Coming face to face with the reality of morality

HSU religious studies majors continue to gather every Friday for the profound act of graveyard cleaning
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Hands dig into soft ground. Dirt is shuffled around as grass is pulled. The late afternoon sun beats down upon each of our backs as we work on our hands and knees, only utilizing the simple tools of water and baking soda to clean marble slab after marble slab. There are dates ranging as far back as the 1850s to as recently as 2021. Lifespans that ended too soon mixing with those that lived almost a century. Simplistic designs lay next to towering pillars. Yet, every one of its residents is equally buried under 6 feet of earth.

For well over a year now, the many religious studies majors here at HSU have come together, under the direction of professor Sara Hart, to help clean the tombstones at Greenwood Cemetery in Arcata, a weekly endeavor that has taken place almost every Friday since its first conception. The event was originally created as a volunteer opportunity in association with the Arcata Veteran Hall for one of Dr. Hart’s classes, in which students would help tend specifically to the veteran graves of the area. Now, in partnership with the American Legion Auxiliary, the event has expanded to include any and all graves located within the Greenwood Cemetery.

“I’m a big believer in service learning,” Hart said, expressing her inspiration in starting this practice. “I think service-learning is crucial to a full and flourishing intellectual experience.”

Madeline Wilson, a religious study major at HSU, was one of the volunteers there at the time. She explained how she has been participating in the Friday graveyard clean-ups for well over eight months now, often bringing her friends and roommates along when they express interest.

“[My friends have all had] differing responses, one of them decided that for his mental health that he needed to tap out after 15 minutes,” Wilson said. “He came, witnessed what we were doing, and went ‘this is a little too much for me’ and decided to walk home. A few others [however] have participated and really gotten into it!”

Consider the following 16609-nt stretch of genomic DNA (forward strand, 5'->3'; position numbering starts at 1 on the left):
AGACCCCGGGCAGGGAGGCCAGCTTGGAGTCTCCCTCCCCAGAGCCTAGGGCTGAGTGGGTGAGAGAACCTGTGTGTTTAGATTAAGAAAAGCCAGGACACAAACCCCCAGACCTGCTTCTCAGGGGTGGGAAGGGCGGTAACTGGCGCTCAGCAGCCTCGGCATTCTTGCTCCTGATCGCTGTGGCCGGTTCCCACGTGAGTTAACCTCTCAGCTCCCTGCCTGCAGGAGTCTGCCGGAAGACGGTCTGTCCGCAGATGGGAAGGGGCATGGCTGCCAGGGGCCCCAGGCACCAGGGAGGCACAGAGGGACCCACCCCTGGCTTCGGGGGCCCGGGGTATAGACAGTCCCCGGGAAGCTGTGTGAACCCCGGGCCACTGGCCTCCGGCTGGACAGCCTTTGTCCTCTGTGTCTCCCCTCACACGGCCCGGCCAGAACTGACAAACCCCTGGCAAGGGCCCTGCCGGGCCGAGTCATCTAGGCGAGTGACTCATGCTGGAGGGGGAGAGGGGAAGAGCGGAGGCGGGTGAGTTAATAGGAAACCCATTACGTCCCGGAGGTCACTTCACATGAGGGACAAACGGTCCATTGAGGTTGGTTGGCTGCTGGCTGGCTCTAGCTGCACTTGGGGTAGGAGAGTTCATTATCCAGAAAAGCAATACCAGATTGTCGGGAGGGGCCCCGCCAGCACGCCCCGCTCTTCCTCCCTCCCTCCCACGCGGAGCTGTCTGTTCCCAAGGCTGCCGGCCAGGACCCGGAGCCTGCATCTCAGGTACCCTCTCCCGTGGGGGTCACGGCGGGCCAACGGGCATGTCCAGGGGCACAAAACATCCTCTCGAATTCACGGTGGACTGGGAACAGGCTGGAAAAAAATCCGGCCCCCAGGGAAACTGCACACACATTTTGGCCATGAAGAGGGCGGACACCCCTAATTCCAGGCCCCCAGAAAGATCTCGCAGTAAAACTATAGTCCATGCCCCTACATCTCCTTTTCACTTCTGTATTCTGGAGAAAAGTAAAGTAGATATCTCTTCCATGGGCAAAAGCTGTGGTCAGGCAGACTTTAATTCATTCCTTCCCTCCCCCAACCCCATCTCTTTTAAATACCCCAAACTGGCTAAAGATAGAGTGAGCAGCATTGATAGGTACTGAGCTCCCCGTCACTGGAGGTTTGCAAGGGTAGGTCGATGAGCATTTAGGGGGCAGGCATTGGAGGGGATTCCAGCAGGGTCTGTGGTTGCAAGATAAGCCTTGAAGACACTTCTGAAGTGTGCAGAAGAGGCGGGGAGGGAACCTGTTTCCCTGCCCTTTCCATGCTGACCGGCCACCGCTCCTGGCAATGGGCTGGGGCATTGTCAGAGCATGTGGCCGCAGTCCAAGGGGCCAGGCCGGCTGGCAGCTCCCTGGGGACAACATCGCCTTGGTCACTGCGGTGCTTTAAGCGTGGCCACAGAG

For many who have come and continue to come to the event, strong emotional responses are not uncommon. These emotions, however, are not always negative and as Dr. Hart often expressed, are healthy and necessary to confront at times.

“It’s been powerful for a lot of students,” Hart said. “I think in some ways this makes it easier, to [be able] put a physical face on an otherwise very scary mysterious thing. [It] makes it feel very embodied and earthy and natural… It reminds you that everyone is going to end up somewhere.”

When asked what brought Wilson here time and time again, they explained the spirituality of it.

“I feel really compelled by the energy exchange of it, by the physical attention to the tombstones, to the folks of the past, and to history more broadly,” Wilson said.

Overall the reaction that the group has received by passersby has been overwhelmingly positive. Many of those visiting in grief and mourning instead find some amount of comfort in knowing at least some people are looking after the resting place of their loved ones.

“A few months ago we had someone who was about to bury his brother the coming weekend,” Wilson said. “He came on site and talked to Dr. Sara for a long long time and then was talking to us as a group for a bit. That conversation was compelling, hearing about his own grief [and] his response about burying his brother…”

While the event is targeted towards those in the religious studies department at HSU, those in the public interested in joining are absolutely welcomed to join as they please, even just to simply be with the group, no grave cleaning is explicitly required. Before saying my goodbyes, I asked if Dr. Hart has any words of encouragement to those interested in joining.

“Everyone ends up here someday…” she said, Wilson quickly adding an additional “Might as well make it look pretty.”

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